The 125TDI engine is quiet and refined for a diesel. Although it won’t blow your head off with sheer power, it pulls the relatively lightweight (1521kg) CC along just fine. With 350Nm of torque, overtaking is a breeze, and you find kicking down a cog is rarely required. It surges through the higher gears best. We timed 0-100km/h in 8.1 seconds, giving you an idea of its pickup and acceleration.
During our test we found some lovely mountain roads up in the back of the Gold Coast in Queensland. Twists and turns were confidently conquered in the CC, especially in ‘Sport’ mode, showing very little body roll. In terms of fun though, it’s more of a business suit than a set of gym clothes.
This type of ‘formal’ handling may not be particularly fun or exciting, but it gets the job done like a professional. This is mainly down to the steering, we feel, which seems quite heavy, like your turning a shovel in a bucket of thick custard. As a result, communication is a little vague and you aren’t 100 per cent sure the front wheels aren’t just about to let go. It takes a lot to provoke any sort of understeer though, you don’t have to worry about that. Again, it’s simply the Volkswagen style; highly capable but not especially engaging or exciting.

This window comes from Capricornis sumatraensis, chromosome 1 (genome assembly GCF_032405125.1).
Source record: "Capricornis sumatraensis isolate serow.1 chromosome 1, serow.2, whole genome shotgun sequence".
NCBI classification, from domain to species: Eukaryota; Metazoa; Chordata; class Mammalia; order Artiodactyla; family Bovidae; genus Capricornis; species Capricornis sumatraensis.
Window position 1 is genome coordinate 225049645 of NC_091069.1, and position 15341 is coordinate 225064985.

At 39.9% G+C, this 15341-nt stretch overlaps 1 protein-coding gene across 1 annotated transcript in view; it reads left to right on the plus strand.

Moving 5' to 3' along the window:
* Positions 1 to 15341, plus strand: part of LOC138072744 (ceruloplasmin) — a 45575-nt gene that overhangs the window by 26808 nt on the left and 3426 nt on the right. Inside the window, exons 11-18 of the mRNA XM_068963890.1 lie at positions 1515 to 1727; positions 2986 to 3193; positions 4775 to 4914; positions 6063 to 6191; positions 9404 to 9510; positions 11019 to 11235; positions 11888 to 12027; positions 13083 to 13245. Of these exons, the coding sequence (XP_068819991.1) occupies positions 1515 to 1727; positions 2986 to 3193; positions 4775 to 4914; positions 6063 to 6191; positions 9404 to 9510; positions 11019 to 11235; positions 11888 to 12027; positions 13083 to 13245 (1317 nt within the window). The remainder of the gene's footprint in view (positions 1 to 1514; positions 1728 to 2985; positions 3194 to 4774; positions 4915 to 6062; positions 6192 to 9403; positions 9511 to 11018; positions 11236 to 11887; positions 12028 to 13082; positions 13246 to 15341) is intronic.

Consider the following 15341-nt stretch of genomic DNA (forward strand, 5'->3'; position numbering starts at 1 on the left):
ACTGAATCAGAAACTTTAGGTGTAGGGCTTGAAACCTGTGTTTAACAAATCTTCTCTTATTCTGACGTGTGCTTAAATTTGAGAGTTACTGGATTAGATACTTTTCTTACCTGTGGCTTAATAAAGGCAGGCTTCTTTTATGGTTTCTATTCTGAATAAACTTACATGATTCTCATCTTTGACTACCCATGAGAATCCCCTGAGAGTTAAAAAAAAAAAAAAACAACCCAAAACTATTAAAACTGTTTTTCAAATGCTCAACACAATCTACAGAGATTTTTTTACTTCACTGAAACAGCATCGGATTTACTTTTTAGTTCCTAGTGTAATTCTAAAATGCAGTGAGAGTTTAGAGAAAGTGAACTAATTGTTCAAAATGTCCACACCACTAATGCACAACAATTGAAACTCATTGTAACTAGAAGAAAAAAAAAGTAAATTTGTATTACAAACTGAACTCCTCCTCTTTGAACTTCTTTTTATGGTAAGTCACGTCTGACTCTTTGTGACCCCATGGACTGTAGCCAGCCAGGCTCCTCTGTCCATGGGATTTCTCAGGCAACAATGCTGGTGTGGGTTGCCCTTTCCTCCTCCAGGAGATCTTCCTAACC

It feels convincingly capable when pushed, and the suspension is top-notch providing a good compromise between ride and comfort in suburbia, and stability and firmness in the hills.
Overall, you don’t buy the CC 125TDI purely for tackling mountain roads. For that, you need the barking V6 all-wheel drive version.
2013 VOLKSWAGEN CC 125TDI – VERDICT
Road trips are, in our opinion, one of life’s greatest pleasures. However, these days a number of hindrances make it harder and more logical to simply take a plane, or holiday it up virtually by surfing the internet or watching TV. The CC TDI totally changes this and rekindles the road trip spirit that once bloomed before oil prices skyrocketed.
If you want a sleek and luxurious vehicle to live with everyday, and one that looks cool at night and smart for work, the CC 125TDI should definitely be on your short list. The fact that you can get 1000km to tank – we achieved 1010km and the trip computer still gave us a range of 200km (above) – means if you love driving, you’ll be able to drive and drive until your desires are content.
2013 VOLKSWAGEN CC 125TDI – THE COMPETITORS
Peugeot 508 GT HDi – 2.2-litre turbo-diesel four-cylinder, 150kW/450Nm – 1540kg – $52,990
Sexy French styling, with a cool interior to match. Fuel economy on par with the CC – 5.7L/100km – with an extra 25kW and 100Nm.
Upcoming Mercedes-Benz CLA-Class – coming later in 2013
2013 VOLKSWAGEN CC 125TDI – SPECIFICATIONS
2013 Volkswagen CC 125TDI
2.0-litre turbo-diesel four-cylinder
ENGINE SIZE / COMPRESSION RATIO
1968cc / 16.5:1
BORE X STROKE
81mm x 95.5mm
POWER TO WEIGHT RATIO
12.1: 1 (kg:kW)
HEIGHT / WIDTH / LENGTH
1421mm / 1855mm / 4799mm
Six-speed dual-clutch auto transmission, front-wheel drive
F: Ventilated discs
R: Ventilated discs
WHEELS / TYRES
F and R: 18- x8-inch ‘Lakeville’ alloy, 235/40 R18
FUEL TANK CAPACITY
Tested average: 5.6L/100km
Official average: 5.7L/100km
0-100km/h: 8.1 seconds